NewsOffice of the High Commissioner for Human Rights
Ukraine: civilian casualty update 20 May 2022
20 May 2022
Date: 20 May 2022
From 4 a.m. on 24 February 2022, when the Russian Federation’s armed attack against Ukraine started, to 24:00 midnight on 19 May 2022 (local time), the Office of the UN High Commissioner for Human Rights (OHCHR) recorded 8,189 civilian casualties in the country: 3,838 killed and 4,351 injured. This included:
a total of 3,838 killed (1,454 men, 947 women, 89 girls, and 98 boys, as well as 69 children and 1,181 adults whose sex is yet unknown)
a total of 4,351 injured (812 men, 553 women, 103 girls, and 116 boys, as well as 164 children and 2,603 adults whose sex is yet unknown)
In Donetsk and Luhansk regions: 4,500 casualties (2,119 killed and 2,381 injured)
On Government-controlled territory: 3,864 casualties (1,992 killed and 1,872 injured)
On territory controlled by Russian affiliated armed groups: 636 casualties (127 killed and 509 injured)
In other regions of Ukraine (the city of Kyiv, and Cherkasy, Chernihiv, Kharkiv, Kherson, Kyiv, Mykolaiv, Odesa, Sumy, Zaporizhzhia, Dnipropetrovsk, Poltava, Rivne, Vinnytsia and Zhytomyr regions), which were under Government control when casualties occurred: 3,689 casualties (1,719 killed and 1,970 injured)
Most of the civilian casualties recorded were caused by the use of explosive weapons with a wide impact area, including shelling from heavy artillery and multiple launch rocket systems, and missile and air strikes.
OHCHR believes that the actual figures are considerably higher, as the receipt of information from some locations where intense hostilities have been going on has been delayed and many reports are still pending corroboration. This concerns, for example, Mariupol (Donetsk region), Izium (Kharkiv region), and Popasna (Luhansk region), where there are allegations of numerous civilian casualties.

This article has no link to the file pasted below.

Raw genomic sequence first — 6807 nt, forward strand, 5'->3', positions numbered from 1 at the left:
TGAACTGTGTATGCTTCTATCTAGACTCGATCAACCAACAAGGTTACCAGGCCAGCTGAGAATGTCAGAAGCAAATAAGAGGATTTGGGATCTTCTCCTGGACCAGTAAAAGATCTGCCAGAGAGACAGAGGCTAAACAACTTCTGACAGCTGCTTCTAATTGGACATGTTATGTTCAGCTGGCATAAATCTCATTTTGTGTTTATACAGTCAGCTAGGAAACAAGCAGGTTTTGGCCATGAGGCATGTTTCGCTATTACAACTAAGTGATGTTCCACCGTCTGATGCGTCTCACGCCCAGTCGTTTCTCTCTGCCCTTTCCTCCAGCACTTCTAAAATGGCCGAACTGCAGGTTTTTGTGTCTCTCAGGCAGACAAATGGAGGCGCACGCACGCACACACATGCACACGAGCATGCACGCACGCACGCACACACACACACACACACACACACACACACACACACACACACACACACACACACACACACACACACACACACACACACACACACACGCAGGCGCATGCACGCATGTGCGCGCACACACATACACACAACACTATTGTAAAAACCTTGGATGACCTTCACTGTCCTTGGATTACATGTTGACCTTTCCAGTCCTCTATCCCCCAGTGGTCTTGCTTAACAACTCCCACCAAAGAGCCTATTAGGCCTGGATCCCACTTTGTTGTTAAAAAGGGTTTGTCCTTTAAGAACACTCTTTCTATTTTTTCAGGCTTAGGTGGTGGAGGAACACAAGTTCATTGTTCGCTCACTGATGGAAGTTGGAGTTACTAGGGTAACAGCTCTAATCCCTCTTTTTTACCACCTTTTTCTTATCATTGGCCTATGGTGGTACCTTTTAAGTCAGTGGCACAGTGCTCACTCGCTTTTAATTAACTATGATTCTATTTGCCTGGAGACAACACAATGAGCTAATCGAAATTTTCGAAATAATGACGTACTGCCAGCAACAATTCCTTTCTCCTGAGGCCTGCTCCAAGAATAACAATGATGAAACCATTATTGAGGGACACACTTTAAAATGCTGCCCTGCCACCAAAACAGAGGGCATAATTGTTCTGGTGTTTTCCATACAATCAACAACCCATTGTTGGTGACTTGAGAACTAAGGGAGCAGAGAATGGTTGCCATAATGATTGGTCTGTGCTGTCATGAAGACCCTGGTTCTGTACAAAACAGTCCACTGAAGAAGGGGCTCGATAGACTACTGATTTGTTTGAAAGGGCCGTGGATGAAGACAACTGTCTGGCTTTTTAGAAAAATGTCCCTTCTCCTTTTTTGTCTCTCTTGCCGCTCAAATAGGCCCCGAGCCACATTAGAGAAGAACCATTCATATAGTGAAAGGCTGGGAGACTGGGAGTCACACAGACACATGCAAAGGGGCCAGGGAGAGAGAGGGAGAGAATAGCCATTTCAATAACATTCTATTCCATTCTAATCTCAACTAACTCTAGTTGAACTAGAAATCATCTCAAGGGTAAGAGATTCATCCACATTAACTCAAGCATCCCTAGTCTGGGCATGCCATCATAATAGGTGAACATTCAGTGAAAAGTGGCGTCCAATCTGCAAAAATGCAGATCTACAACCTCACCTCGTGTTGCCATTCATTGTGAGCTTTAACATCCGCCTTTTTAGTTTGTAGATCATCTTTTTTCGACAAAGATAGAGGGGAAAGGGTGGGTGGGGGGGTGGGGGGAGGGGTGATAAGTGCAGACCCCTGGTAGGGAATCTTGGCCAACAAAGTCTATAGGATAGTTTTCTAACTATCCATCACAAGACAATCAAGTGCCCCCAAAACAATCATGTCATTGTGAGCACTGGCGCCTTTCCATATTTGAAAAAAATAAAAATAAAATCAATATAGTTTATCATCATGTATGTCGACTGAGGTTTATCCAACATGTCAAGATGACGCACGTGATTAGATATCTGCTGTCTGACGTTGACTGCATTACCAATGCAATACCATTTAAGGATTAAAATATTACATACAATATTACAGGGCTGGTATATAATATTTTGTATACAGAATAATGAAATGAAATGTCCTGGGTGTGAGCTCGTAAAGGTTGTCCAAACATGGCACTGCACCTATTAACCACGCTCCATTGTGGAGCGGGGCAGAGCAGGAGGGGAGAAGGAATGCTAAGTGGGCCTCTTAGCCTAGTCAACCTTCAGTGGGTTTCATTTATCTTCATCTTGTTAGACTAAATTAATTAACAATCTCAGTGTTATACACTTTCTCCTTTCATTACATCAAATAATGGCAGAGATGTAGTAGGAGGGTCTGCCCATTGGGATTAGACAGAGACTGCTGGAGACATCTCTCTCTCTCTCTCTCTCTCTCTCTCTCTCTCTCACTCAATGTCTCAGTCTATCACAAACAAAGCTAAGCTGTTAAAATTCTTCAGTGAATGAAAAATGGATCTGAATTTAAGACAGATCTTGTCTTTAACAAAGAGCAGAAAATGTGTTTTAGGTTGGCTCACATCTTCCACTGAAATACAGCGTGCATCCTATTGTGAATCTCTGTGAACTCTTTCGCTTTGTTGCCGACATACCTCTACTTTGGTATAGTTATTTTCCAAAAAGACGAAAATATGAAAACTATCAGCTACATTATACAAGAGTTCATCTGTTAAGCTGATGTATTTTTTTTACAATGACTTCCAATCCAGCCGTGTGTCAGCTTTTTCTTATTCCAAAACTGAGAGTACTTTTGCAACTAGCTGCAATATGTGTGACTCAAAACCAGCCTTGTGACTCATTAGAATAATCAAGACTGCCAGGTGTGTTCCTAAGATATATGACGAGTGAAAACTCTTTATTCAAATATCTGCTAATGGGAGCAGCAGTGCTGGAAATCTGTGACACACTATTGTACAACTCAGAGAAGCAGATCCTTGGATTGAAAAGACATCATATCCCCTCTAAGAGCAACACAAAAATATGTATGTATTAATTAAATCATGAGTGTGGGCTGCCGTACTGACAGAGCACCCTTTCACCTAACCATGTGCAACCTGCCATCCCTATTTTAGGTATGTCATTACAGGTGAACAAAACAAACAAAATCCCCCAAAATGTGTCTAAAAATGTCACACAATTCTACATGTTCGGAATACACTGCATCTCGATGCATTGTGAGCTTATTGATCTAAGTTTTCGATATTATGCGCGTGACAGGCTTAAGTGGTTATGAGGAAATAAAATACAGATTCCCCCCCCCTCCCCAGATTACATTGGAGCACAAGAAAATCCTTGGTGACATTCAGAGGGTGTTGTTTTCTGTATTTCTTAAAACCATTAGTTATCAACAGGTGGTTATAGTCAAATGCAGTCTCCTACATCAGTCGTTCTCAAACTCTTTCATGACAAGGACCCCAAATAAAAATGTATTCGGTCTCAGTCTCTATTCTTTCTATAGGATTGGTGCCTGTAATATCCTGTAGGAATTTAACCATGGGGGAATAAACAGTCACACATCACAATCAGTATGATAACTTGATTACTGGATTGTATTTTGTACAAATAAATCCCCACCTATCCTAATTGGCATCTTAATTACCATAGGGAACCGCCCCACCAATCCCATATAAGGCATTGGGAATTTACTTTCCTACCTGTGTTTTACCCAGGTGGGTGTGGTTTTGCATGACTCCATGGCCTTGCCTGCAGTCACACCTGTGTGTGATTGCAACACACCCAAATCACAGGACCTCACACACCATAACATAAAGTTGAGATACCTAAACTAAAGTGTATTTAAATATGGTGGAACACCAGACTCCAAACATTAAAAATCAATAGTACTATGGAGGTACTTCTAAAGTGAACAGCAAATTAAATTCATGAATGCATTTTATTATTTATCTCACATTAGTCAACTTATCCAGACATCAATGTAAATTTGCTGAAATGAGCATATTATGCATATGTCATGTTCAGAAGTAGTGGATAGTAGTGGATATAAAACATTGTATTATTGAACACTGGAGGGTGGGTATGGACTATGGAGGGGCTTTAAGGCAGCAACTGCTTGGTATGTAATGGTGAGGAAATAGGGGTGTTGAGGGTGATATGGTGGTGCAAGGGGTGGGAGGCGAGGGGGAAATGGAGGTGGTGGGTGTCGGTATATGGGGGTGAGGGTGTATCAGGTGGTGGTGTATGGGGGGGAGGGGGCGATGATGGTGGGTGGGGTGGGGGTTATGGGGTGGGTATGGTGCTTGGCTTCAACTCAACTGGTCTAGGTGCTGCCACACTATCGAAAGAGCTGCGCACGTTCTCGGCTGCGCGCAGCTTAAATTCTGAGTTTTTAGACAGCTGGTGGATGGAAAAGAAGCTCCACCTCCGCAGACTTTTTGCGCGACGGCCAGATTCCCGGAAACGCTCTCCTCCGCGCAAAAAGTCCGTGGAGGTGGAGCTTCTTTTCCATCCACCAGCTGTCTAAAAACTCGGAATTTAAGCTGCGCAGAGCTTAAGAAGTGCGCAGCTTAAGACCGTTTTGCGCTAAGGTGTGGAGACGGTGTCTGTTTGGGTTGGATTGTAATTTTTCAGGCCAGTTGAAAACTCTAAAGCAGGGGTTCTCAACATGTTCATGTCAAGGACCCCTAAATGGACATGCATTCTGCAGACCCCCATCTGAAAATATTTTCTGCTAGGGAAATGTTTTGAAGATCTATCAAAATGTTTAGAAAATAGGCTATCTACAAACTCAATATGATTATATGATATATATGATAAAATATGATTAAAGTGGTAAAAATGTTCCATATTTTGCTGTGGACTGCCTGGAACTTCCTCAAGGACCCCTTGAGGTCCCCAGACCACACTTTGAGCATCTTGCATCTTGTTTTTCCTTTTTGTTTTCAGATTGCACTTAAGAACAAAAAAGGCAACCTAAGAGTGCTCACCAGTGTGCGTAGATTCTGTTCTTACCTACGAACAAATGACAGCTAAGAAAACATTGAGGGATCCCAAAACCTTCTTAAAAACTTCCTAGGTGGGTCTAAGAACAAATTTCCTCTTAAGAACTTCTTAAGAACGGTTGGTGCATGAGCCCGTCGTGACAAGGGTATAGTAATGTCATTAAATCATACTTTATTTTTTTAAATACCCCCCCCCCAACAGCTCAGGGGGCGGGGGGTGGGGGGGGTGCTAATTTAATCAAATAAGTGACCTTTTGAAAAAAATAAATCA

An increase in figures in this update compared with the previous update (as of 24:00 midnight on 18 May 2022 (local time) should not be attributed to civilian casualties that occurred on 19 May only, as during this day OHCHR also corroborated casualties that occurred on previous days. Similarly, not all civilian casualties that were reported on 19 May have been included into the above figures. Some of them are still pending corroboration and if confirmed, will be reported on in future updates. The UN Human Rights Monitoring Mission in Ukraine
Since 2014, OHCHR has been documenting civilian casualties in Ukraine. Reports are based on information that the UN Human Rights Monitoring Mission in Ukraine (HRMMU) collected through interviews with victims and their relatives; witnesses; analysis of corroborating material confidentially shared with HRMMU; official records; open-source documents, photo and video materials; forensic records and reports; criminal investigation materials; court documents; reports by international and national non-governmental organisations; public reports by law enforcement and military actors; data from medical facilities and local authorities. All sources and information are assessed for their relevance and credibility and cross-checked against other information. In some instances, corroboration may take time. This may mean that conclusions on civilian casualties may be revised as more information becomes available andnumbers may change as new information emerges over time.
Since 24 February 2022, in the context of the Russian Federation’s military action in Ukraine, HRMMU has been unable to visit places of incidents and interview victims and witnesses there. All other sources of information have been extensively used, including HRMMU contact persons and partners in places where civilian casualties occurred. Statistics presented in the current update are based on individual civilian casualty records where the “reasonable grounds to believe” standard of proof was met, namely where, based on a body of verified information, an ordinarily prudent observer would have reasonable grounds to believe that the casualty took place as described.
Ukrainian and Russian language versions of this update as they become available, please visit this page.